The first draft of my second novel, provisionally titled A Good Place, is completed and I shall begin to edit it at the end of February. This story is set in a fictitious hill station in Northern India populated by a mixture of the English who remained in India after Partition, a few English travellers, and, naturally, the indigenous Indians there. In the meantime I am also working on another novel, the first in a series of 3 or 4, provisionally titled The Assassins Garden and set in both Persia and India in the 1600’s. This one I like to think of as being a mixture of ‘The Arabian Nights’ and Neil Gaiman. It starts innocuously enough, but rapidly becomes darker. The later books will also have elements of Gothic fiction and Victorian Detective stories in them. Possibly rather ambitious, I admit, but I have already written quite a large proportion of several of them.

I also write short stories and occasional poetry. At least, I call it occasional, but I do seem to be writing more of it than I used to.

And then I paint. I try to sell some of these through my shop on Etsy, although in the past I used to exhibit regularly at exhibitions and in various galleries (and sold quite well!). Perhaps I should investigate that route again.

There are links to Etsy and to my books on the sidebar, if you wish to go and have a gander.

And, when I can, I travel. Preferably with my wife. India and Nepal are favourite destinations, but so too are places closer to home in the UK, especially long-distance walks.

But, that’s enough about me for the moment. Possibly a little more next time.

The Empire Strikes Back

old car one (2)

Back in the day…

It will soon be the new year, and here in the UK that means the queen’s New Year honours list, handing out awards to the ‘Great and the Good’.

In theory, there’s nothing wrong with this, except that lots of the recipients get these things because they are either rich or else some sort of useless preening celebrity.

But I digress.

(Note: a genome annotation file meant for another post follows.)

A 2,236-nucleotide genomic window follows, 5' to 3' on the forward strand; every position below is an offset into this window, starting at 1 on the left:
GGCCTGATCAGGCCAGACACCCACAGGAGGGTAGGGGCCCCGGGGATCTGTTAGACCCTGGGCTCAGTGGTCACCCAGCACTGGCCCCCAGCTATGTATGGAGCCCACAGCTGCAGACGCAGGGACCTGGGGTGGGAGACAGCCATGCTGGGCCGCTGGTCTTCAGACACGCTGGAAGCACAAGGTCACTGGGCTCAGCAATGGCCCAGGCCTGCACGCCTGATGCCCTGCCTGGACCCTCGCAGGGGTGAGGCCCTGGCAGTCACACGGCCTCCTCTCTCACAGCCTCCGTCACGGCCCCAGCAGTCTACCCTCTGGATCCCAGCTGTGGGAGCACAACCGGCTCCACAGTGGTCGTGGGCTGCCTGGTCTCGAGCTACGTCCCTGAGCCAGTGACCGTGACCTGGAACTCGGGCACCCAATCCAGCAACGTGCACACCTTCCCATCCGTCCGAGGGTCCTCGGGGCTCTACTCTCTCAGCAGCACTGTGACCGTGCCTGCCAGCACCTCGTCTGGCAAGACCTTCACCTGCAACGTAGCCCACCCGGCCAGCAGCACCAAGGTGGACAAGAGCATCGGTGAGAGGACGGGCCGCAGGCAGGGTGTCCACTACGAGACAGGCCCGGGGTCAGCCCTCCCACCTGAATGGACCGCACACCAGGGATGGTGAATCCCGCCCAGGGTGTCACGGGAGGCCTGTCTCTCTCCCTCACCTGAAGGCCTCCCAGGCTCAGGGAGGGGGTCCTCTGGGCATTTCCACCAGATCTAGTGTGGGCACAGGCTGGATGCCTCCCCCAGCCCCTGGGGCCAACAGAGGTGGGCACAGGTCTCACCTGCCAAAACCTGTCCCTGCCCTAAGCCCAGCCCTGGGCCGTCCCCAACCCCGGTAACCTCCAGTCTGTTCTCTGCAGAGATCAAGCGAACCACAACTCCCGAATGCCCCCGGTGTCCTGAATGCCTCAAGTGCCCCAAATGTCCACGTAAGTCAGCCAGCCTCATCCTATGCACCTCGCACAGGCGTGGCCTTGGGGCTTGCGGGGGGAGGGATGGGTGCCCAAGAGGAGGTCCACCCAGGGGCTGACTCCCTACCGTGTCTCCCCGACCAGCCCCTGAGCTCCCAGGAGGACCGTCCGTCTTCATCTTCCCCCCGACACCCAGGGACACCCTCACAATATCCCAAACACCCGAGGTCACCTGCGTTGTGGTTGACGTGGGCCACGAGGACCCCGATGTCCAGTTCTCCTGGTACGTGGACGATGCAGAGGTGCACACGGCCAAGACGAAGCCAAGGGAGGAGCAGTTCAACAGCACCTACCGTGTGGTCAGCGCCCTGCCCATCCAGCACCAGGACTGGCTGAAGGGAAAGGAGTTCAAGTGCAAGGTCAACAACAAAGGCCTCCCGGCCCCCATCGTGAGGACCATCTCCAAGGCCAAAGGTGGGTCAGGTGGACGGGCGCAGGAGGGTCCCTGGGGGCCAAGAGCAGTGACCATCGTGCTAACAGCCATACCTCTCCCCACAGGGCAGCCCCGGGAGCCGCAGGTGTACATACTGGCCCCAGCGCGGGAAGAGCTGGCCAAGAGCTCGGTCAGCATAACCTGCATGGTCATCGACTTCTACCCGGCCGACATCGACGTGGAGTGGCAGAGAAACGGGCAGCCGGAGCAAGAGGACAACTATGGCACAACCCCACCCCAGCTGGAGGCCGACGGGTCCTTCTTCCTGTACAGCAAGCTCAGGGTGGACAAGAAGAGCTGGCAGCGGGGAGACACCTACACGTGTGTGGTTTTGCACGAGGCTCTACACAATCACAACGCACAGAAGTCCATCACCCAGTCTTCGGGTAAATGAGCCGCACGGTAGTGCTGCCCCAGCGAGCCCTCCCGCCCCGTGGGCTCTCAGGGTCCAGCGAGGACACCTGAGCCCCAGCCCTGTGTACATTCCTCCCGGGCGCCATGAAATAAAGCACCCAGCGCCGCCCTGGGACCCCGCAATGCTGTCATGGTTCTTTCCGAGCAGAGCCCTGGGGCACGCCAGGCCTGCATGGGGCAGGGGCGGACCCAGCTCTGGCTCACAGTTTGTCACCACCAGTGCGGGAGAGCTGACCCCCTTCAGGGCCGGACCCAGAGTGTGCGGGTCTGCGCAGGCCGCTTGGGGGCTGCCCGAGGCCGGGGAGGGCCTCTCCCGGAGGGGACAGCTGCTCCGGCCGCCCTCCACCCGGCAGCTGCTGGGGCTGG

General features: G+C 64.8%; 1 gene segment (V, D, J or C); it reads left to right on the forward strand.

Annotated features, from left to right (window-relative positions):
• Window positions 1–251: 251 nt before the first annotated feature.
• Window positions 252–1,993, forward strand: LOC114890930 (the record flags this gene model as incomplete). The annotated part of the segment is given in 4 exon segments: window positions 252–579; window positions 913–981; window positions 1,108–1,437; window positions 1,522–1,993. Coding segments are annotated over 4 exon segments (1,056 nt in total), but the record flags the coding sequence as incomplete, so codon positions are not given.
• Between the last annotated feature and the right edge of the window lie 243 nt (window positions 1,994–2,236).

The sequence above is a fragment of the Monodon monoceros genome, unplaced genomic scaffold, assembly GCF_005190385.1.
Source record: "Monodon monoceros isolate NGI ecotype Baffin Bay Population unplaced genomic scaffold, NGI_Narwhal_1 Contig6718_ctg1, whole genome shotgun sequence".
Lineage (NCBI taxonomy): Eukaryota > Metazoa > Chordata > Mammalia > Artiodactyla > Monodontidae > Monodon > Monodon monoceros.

The problem I do have is with the OBE and MBE. Just to remind everyone, OBE stands for the Order of the BRITISH EMPIRE and MBE stands for Member of the BRITISH EMPIRE.

Surely, the time to scrap these insulting and redundant ‘honours’ is long overdue!

Sojourn on Dartmoor

I’ve been on Dartmoor. My goodness, it was nice to get away.

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Dartmoor is frequently misty and moody, as it was on one walk.

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Yet it can often be fine and sunny. But whichever it is, I always think of it as unfailingly beautiful.

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The sheep get everywhere, including on the top of old spoil heaps from derelict mine workings.

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Hooten Wheals is one such disused mine, with a plethora of remnants of old buildings and machine structures still extant. I believe the circular structures are the remains of buddles, circular shallow settling tanks used to extract the minerals from the rock.

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There are also plentiful remains of farms, houses and all sorts of settlements, from prehistoric times through to the recent past. These buildings at Swincombe are probably not particularly old.

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Old stone crosses are found all over Dartmoor. Their uses include marking the boundaries of the influences of various abbeys and waymarking paths. This one (and the one in the distance) are on Ter Hill.

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And because Dartmoor is so open, you get skies.

Wonderful skies.